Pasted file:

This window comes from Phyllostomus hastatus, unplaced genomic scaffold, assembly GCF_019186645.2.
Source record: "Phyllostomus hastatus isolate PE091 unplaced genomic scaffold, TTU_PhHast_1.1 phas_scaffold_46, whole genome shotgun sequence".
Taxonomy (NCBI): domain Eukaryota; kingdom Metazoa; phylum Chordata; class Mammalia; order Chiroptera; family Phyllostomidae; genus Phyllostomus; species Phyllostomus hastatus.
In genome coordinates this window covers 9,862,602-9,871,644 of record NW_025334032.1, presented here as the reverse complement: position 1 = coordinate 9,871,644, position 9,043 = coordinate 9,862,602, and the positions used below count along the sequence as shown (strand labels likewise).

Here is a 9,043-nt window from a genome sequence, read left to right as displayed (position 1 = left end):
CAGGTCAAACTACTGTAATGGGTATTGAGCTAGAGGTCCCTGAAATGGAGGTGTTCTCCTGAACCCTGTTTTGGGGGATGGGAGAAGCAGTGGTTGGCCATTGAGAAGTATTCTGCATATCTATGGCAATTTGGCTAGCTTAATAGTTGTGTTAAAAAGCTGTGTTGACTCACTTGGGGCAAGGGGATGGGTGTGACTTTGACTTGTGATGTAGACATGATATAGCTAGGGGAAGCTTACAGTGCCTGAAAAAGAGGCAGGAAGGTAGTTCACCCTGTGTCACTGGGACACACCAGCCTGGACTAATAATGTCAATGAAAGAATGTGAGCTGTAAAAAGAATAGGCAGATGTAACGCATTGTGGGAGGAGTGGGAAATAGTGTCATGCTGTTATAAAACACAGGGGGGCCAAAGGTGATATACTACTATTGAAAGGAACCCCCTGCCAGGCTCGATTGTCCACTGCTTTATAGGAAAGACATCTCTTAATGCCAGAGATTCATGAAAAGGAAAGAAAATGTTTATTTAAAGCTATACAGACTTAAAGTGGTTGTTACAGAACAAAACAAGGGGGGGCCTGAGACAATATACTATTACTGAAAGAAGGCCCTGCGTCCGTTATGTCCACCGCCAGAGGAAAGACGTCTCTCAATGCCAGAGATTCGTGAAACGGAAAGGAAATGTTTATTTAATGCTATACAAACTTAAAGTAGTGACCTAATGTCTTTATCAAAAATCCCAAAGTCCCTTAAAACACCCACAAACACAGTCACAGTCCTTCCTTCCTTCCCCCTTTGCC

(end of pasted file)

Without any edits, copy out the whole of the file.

This window comes from Phyllostomus hastatus, unplaced genomic scaffold, assembly GCF_019186645.2.
Source record: "Phyllostomus hastatus isolate PE091 unplaced genomic scaffold, TTU_PhHast_1.1 phas_scaffold_46, whole genome shotgun sequence".
Taxonomy (NCBI): domain Eukaryota; kingdom Metazoa; phylum Chordata; class Mammalia; order Chiroptera; family Phyllostomidae; genus Phyllostomus; species Phyllostomus hastatus.
In genome coordinates this window covers 9,862,602-9,871,644 of record NW_025334032.1, presented here as the reverse complement: position 1 = coordinate 9,871,644, position 9,043 = coordinate 9,862,602, and the positions used below count along the sequence as shown (strand labels likewise).

Here is a 9,043-nt window from a genome sequence, read left to right as displayed (position 1 = left end):
CAGGTCAAACTACTGTAATGGGTATTGAGCTAGAGGTCCCTGAAATGGAGGTGTTCTCCTGAACCCTGTTTTGGGGGATGGGAGAAGCAGTGGTTGGCCATTGAGAAGTATTCTGCATATCTATGGCAATTTGGCTAGCTTAATAGTTGTGTTAAAAAGCTGTGTTGACTCACTTGGGGCAAGGGGATGGGTGTGACTTTGACTTGTGATGTAGACATGATATAGCTAGGGGAAGCTTACAGTGCCTGAAAAAGAGGCAGGAAGGTAGTTCACCCTGTGTCACTGGGACACACCAGCCTGGACTAATAATGTCAATGAAAGAATGTGAGCTGTAAAAAGAATAGGCAGATGTAACGCATTGTGGGAGGAGTGGGAAATAGTGTCATGCTGTTATAAAACACAGGGGGGCCAAAGGTGATATACTACTATTGAAAGGAACCCCCTGCCAGGCTCGATTGTCCACTGCTTTATAGGAAAGACATCTCTTAATGCCAGAGATTCATGAAAAGGAAAGAAAATGTTTATTTAAAGCTATACAGACTTAAAGTGGTTGTTACAGAACAAAACAAGGGGGGGCCTGAGACAATATACTATTACTGAAAGAAGGCCCTGCGTCCGTTATGTCCACCGCCAGAGGAAAGACGTCTCTCAATGCCAGAGATTCGTGAAACGGAAAGGAAATGTTTATTTAATGCTATACAAACTTAAAGTAGTGACCTAATGTCTTTATCAAAAATCCCAAAGTCCCTTAAAACACCCACAAACACAGTCACAGTCCTTCCTTCCTTCCCCCTTTGCC